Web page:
US decides to impose new sanctions on Russia over Skripal case
The United States authorities are imposing new sanctions on Russia because of the Skripal case, the US Department of State said in a statement on August 8.
"Following the use of a 'Novichok' nerve agent in an attempt to assassinate UK citizen Sergei Skripal and his daughter Yulia Skripal, the United States, on August 6, 2018, determined under the Chemical and Biological Weapons Control and Warfare Elimination Act of 1991 (CBW Act) that the Government of the Russian Federation has used chemical or biological weapons in violation of international law or has used lethal chemical or biological weapons against its own nationals," the statement runs.
The sanctions will take effect on August 22, the State Department noted.
The sanctions are structured in two tranches. The biggest impact from the initial sanctions is expected to come from a ban on granting licenses to export sensitive national security goods to Russia, which in the past have included items like electronic devices and components, along with test and calibration equipment for avionics. Before the sanctions, such exports were allowed on a case-by-case basis.
A second round kicks in three months later unless Russia provides "reliable assurances" that it won't use chemical weapons in the future and agrees to "on-site inspections" by the United Nations. The second round of sanctions could include downgrading diplomatic relations, suspending the state airline Aeroflot's ability to fly to the United States and cutting off nearly all exports and imports.
A senior US State Department official said that the new US sanctions on Russia will particularly concern "national security sensitive goods.
"We intend to impose sanctions against the Russian Federation in a number of respects, the most significant of which is the imposition of a presumption of denial for all national security sensitive goods or technologies that are controlled by the Department of Commerce pursuant to the Export Administration Regulations," the official said, adding that "these goods are currently subject to a license - a case-by-case license determination, but we are - henceforth, when these sanctions go into effect, we will be presumptively denying such applications."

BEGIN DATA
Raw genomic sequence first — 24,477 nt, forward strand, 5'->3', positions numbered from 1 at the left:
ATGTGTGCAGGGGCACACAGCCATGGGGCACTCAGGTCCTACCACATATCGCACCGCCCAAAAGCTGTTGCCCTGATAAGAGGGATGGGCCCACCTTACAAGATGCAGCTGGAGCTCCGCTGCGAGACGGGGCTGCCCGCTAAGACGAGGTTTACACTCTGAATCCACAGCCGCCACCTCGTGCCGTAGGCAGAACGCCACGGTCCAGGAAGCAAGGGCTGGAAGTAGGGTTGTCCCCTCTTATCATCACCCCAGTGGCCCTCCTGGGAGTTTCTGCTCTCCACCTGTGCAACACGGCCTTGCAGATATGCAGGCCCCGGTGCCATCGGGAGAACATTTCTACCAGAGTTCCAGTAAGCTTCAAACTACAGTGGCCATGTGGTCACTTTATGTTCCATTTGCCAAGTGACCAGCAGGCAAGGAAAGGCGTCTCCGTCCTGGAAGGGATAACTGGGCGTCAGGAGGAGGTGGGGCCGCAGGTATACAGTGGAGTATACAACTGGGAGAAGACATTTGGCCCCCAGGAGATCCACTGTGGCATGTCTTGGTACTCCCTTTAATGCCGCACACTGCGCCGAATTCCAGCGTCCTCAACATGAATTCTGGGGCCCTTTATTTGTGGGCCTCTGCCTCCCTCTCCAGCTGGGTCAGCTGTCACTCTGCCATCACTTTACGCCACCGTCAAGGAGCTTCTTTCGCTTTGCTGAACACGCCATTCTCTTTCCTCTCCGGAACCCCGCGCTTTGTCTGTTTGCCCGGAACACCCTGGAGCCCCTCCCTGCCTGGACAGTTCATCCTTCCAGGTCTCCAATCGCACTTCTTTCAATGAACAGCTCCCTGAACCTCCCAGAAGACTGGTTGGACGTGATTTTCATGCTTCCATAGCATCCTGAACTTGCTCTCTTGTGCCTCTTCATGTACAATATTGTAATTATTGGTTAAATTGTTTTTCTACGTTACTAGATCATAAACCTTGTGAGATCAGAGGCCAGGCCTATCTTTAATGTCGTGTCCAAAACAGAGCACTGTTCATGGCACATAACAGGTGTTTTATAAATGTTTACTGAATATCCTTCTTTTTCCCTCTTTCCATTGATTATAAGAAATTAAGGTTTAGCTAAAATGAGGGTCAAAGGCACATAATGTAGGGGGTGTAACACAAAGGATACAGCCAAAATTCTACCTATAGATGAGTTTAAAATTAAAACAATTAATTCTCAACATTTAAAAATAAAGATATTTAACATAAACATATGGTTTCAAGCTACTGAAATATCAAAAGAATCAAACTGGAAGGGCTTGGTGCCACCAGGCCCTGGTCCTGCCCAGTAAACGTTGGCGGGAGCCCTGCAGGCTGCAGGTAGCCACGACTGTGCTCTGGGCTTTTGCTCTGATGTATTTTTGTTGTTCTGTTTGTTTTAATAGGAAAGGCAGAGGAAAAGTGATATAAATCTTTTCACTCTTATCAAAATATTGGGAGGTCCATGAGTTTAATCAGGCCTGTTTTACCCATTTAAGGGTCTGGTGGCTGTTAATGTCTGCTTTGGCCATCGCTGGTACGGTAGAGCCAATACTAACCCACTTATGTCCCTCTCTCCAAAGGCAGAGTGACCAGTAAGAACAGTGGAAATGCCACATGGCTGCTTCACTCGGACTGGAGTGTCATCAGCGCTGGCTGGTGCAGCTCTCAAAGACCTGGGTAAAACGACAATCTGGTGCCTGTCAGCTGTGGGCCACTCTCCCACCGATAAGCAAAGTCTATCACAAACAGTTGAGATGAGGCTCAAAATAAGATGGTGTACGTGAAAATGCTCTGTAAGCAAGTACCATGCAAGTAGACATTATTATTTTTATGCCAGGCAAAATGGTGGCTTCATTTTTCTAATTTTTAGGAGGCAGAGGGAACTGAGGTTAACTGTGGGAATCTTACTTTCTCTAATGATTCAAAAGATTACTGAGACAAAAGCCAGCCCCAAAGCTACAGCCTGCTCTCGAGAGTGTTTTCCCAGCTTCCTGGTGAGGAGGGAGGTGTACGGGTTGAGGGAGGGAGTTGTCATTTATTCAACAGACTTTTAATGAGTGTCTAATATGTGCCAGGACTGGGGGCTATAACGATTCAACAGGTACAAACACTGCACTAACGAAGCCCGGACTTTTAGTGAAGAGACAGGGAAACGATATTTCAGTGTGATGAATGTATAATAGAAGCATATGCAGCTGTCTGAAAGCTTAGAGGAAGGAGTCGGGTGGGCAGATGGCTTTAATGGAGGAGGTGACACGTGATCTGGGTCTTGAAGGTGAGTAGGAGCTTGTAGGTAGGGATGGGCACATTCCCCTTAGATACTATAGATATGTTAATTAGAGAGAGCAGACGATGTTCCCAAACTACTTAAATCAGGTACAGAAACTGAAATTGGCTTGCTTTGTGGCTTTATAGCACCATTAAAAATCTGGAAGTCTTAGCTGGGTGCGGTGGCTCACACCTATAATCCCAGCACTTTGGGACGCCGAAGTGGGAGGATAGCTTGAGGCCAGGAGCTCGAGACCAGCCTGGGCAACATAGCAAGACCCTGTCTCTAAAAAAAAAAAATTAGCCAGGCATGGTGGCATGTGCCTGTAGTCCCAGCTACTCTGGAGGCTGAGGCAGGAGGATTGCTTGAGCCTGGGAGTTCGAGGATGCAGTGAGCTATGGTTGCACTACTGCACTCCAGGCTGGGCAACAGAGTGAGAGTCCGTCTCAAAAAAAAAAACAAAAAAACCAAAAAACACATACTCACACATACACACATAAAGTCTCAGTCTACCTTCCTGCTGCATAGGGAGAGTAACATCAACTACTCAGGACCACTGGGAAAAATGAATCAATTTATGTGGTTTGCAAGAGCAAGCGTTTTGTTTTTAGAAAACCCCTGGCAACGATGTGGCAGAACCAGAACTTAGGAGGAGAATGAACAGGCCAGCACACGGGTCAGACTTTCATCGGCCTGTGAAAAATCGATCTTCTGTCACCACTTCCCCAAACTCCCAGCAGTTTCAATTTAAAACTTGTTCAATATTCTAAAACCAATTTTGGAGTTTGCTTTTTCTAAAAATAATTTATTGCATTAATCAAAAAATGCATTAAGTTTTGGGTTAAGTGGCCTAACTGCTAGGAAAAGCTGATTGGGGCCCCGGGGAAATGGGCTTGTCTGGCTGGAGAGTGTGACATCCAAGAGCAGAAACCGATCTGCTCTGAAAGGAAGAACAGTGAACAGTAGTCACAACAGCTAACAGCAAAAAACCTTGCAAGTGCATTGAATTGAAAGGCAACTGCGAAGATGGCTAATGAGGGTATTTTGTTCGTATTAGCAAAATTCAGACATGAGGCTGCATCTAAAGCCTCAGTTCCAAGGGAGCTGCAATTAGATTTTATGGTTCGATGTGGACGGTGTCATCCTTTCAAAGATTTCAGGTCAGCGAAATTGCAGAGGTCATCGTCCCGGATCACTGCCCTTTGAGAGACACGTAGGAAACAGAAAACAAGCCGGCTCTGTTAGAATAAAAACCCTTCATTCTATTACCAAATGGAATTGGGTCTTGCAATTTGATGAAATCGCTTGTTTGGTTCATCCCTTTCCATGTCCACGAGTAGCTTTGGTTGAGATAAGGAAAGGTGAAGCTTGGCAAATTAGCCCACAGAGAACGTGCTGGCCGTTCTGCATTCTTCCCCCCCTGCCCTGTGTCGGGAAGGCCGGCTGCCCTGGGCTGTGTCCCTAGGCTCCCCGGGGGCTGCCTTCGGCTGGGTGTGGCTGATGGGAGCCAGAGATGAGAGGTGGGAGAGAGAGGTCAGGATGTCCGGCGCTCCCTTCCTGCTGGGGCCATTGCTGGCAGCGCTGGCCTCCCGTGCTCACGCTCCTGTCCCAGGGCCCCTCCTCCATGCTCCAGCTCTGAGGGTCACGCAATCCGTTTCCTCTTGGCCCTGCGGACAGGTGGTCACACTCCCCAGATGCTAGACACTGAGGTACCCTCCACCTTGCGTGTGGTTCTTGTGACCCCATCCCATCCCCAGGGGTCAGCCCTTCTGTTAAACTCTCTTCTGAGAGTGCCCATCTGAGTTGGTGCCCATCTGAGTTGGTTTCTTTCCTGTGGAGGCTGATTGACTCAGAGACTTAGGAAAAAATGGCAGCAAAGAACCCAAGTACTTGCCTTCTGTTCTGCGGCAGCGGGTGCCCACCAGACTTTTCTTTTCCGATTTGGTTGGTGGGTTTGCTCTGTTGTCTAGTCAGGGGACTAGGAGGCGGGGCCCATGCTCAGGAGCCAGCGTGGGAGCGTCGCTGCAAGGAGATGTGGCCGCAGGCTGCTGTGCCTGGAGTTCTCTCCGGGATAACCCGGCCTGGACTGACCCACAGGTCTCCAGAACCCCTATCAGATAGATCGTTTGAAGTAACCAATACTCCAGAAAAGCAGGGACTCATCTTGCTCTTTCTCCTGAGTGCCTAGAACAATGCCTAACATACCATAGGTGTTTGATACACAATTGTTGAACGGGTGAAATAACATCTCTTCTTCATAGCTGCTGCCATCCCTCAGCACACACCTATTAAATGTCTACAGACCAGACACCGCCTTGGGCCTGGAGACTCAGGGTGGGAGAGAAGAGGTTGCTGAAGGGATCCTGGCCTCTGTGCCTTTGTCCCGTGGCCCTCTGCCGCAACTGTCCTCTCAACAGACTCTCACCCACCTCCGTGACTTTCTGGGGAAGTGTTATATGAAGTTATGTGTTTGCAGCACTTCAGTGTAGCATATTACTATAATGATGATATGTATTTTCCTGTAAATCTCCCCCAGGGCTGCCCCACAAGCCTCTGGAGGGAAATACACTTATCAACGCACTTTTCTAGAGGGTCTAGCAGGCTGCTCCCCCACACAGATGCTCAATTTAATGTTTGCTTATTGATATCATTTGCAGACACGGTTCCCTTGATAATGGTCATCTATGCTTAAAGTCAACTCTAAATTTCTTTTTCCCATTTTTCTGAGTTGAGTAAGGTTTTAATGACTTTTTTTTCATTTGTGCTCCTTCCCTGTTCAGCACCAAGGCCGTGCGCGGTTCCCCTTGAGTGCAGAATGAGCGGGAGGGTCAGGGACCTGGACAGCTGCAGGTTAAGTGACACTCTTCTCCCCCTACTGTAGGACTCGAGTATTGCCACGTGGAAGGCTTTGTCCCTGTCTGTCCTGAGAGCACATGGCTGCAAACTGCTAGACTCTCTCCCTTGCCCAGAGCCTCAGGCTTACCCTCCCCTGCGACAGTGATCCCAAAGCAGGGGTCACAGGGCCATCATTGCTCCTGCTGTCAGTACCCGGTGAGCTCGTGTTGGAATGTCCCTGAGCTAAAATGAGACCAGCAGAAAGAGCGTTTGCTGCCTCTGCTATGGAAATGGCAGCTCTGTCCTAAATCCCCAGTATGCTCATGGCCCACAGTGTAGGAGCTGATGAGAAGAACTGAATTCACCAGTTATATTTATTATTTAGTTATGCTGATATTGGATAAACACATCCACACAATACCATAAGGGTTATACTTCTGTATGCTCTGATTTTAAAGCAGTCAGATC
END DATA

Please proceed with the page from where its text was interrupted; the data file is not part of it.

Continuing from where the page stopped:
"We anticipate that a Federal Register notice will be put out that will make these official," he noted.
"We are applying these sanctions against essentially all state - Russian state-owned or state-funded enterprises. That’s potentially a very great sweep of the Russian economy in terms of the potentially affected end users… something on the order of 70% of their economy and maybe 40% of their workforce falls within those enterprises," the State Department official added.
On March 4, Sergei Skripal, 66, who had been convicted in Russia for spying for the UK but later swapped for Russian intelligence officers, and his daughter Yulia, 33, were found unconscious on a bench near the Maltings shopping center in Salisbury. Police said they suffered the effects of an alleged nerve agent.
Later on, London claimed that the Novichok-class toxin had been developed in Russia. The UK rushed to accuse Russia of being involved failing to furnish any evidence. Moscow refuted the accusations stating that neither the Soviet Union nor Russia had ever done research on that toxic agent.